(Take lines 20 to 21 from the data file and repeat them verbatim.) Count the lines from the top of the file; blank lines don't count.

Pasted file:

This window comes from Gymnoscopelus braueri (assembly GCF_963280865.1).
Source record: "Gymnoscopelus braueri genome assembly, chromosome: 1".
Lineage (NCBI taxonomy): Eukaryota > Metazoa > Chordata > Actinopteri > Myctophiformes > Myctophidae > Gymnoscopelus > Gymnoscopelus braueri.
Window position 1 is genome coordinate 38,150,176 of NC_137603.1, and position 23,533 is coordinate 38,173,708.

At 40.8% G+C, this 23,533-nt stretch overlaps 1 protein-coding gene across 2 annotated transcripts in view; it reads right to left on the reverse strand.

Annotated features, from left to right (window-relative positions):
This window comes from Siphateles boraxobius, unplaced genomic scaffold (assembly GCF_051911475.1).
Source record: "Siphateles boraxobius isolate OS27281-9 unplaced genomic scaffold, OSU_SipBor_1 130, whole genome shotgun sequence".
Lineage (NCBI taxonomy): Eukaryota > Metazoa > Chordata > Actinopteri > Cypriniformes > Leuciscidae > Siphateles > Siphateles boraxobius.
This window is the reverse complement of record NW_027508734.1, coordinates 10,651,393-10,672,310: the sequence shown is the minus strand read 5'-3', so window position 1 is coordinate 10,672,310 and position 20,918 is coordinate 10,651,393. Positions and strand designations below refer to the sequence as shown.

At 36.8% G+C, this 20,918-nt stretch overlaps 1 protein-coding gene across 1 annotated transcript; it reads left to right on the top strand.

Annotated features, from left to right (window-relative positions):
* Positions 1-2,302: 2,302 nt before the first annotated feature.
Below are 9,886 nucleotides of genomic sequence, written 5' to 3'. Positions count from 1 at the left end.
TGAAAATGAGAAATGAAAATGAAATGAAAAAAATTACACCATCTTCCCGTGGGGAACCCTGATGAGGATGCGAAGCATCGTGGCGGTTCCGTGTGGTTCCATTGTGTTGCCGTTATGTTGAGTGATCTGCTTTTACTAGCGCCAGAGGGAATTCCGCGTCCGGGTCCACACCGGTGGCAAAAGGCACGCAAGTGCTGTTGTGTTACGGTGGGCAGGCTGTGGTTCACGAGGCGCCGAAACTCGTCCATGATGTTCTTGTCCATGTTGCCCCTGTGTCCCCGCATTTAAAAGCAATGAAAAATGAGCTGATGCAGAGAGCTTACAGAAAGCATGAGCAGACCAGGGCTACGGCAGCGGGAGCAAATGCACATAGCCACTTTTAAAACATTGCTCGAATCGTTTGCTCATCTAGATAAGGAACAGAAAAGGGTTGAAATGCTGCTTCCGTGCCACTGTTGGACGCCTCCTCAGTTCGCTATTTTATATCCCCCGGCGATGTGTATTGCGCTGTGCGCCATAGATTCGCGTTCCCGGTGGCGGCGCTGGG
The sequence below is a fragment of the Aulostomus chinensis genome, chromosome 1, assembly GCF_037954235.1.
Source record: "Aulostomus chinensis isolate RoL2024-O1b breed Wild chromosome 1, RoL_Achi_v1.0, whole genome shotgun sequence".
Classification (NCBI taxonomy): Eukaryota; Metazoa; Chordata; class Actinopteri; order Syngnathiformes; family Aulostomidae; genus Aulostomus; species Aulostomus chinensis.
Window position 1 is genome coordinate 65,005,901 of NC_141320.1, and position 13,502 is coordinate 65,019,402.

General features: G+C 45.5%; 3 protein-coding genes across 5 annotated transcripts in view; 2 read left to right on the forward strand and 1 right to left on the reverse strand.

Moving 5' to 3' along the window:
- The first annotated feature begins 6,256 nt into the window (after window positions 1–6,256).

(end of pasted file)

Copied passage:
General features: G+C 45.5%; 3 protein-coding genes across 5 annotated transcripts in view; 2 read left to right on the forward strand and 1 right to left on the reverse strand.

Moving 5' to 3' along the window: